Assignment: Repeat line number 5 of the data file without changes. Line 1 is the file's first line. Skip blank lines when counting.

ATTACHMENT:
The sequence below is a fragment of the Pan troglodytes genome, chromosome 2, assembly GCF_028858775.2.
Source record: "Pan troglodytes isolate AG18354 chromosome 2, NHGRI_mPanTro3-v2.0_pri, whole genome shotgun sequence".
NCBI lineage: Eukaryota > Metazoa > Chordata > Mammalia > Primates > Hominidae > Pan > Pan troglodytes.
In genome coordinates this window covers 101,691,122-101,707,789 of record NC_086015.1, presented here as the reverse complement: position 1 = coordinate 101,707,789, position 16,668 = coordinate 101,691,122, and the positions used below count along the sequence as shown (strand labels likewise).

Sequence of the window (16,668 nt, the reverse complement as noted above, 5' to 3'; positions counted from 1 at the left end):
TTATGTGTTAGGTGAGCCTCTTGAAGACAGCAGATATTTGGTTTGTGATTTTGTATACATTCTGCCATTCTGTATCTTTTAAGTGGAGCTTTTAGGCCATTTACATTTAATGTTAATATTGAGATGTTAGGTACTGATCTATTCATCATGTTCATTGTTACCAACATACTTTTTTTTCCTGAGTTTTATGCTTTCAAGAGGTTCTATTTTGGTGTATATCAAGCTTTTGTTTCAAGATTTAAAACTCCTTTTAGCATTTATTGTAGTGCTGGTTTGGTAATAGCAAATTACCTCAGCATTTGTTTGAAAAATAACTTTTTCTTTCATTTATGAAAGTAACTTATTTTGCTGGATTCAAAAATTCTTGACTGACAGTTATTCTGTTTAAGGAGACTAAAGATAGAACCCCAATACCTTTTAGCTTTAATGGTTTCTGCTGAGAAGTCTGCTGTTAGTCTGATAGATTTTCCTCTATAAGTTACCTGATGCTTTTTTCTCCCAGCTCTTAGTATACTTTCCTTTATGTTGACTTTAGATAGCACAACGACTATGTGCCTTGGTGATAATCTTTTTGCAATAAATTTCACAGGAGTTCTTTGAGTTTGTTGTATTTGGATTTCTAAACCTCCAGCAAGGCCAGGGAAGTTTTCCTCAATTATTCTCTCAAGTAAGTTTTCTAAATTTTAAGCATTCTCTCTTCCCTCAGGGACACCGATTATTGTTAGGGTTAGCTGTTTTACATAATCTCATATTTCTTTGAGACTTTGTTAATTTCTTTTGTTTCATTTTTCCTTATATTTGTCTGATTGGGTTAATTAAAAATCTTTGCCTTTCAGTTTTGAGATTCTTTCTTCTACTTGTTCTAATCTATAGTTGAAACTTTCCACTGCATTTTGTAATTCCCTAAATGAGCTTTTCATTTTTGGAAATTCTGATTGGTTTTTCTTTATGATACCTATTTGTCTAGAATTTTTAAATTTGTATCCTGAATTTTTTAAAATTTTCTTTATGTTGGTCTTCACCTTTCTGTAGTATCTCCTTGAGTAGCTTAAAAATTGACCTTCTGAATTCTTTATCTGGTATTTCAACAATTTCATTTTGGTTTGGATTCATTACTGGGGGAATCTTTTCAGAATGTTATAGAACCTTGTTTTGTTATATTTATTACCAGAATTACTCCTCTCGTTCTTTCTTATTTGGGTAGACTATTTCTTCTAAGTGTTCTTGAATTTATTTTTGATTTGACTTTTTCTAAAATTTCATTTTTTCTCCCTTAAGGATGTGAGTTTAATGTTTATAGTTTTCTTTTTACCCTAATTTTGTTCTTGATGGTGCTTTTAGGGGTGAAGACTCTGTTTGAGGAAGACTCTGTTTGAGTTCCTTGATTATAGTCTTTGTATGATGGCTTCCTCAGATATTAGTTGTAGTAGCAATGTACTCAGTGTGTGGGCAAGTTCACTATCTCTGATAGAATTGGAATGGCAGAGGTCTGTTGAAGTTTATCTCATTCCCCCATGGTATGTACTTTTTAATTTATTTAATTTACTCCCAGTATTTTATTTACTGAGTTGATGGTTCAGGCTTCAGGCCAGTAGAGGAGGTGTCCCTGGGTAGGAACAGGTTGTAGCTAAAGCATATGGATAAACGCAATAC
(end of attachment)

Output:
Sequence of the window (16,668 nt, the reverse complement as noted above, 5' to 3'; positions counted from 1 at the left end):